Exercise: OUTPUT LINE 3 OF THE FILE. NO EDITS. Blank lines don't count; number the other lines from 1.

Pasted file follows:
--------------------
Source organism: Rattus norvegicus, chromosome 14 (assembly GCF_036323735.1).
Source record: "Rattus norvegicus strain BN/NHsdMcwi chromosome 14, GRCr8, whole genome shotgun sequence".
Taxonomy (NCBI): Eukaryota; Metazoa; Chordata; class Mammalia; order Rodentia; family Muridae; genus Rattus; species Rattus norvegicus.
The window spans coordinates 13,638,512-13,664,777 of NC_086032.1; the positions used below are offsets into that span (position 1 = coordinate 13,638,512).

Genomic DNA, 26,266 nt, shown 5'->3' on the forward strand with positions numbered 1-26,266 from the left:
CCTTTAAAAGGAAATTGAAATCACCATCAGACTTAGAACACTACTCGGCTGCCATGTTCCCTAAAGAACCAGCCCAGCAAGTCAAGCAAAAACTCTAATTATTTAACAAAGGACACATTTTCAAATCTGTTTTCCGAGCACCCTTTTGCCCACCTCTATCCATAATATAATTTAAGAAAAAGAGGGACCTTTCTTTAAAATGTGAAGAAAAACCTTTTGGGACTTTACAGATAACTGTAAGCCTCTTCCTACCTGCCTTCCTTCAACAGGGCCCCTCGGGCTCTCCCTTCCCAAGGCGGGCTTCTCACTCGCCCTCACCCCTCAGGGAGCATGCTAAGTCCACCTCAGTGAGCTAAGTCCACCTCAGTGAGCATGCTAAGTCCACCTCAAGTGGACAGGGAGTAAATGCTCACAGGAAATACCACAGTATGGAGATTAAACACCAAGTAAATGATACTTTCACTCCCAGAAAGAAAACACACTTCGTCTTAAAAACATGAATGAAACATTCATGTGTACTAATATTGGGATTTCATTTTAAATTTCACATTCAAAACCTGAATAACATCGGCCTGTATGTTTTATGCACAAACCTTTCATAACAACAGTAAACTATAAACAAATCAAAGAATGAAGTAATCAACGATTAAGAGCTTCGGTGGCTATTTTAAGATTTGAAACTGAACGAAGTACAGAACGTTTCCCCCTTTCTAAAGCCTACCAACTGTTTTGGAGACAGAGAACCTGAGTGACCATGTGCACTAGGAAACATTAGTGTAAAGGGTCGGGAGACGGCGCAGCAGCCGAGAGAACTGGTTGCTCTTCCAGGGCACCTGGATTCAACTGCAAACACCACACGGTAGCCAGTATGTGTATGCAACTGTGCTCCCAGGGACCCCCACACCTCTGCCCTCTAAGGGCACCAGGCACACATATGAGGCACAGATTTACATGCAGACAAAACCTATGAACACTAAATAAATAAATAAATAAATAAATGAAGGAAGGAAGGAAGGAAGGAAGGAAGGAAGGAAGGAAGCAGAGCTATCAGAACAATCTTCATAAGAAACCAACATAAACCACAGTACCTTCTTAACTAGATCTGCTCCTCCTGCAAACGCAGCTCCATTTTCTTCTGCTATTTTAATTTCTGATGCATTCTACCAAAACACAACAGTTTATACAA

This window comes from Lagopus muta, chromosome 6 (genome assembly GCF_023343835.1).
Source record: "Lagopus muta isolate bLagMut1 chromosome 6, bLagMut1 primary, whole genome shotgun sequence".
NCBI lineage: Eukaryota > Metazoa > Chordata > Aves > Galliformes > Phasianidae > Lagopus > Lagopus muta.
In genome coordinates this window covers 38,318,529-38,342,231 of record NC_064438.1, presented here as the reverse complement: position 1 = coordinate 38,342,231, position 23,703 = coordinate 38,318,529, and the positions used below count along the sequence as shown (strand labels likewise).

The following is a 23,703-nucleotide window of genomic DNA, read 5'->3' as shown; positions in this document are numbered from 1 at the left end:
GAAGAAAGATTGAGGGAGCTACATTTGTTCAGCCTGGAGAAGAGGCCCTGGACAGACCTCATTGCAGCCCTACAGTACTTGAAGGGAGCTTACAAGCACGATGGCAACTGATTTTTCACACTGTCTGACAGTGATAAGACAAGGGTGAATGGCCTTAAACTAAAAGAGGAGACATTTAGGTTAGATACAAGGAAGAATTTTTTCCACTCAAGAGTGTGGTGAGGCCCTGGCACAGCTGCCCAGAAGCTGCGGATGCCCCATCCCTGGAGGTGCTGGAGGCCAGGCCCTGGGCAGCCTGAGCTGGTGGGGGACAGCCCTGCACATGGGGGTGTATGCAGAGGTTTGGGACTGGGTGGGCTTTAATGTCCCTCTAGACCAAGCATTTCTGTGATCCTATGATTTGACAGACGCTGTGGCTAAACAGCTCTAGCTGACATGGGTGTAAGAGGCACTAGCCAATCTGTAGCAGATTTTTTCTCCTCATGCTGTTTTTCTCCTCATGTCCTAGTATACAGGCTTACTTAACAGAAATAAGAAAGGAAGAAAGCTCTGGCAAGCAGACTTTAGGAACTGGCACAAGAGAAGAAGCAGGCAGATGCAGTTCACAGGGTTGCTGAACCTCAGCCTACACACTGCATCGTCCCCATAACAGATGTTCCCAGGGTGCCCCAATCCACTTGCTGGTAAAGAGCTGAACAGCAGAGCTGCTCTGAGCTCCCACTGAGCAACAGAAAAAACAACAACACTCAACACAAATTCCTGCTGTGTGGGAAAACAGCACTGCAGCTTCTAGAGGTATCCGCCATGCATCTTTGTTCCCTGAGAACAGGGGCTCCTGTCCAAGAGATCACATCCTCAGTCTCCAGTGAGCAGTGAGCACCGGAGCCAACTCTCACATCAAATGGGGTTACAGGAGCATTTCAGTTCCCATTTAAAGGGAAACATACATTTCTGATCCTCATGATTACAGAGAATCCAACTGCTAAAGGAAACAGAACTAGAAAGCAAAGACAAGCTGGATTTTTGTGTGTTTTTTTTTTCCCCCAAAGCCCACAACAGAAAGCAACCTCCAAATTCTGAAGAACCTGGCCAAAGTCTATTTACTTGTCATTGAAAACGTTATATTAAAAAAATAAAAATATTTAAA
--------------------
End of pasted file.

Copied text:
Taxonomy (NCBI): Eukaryota; Metazoa; Chordata; class Mammalia; order Rodentia; family Muridae; genus Rattus; species Rattus norvegicus.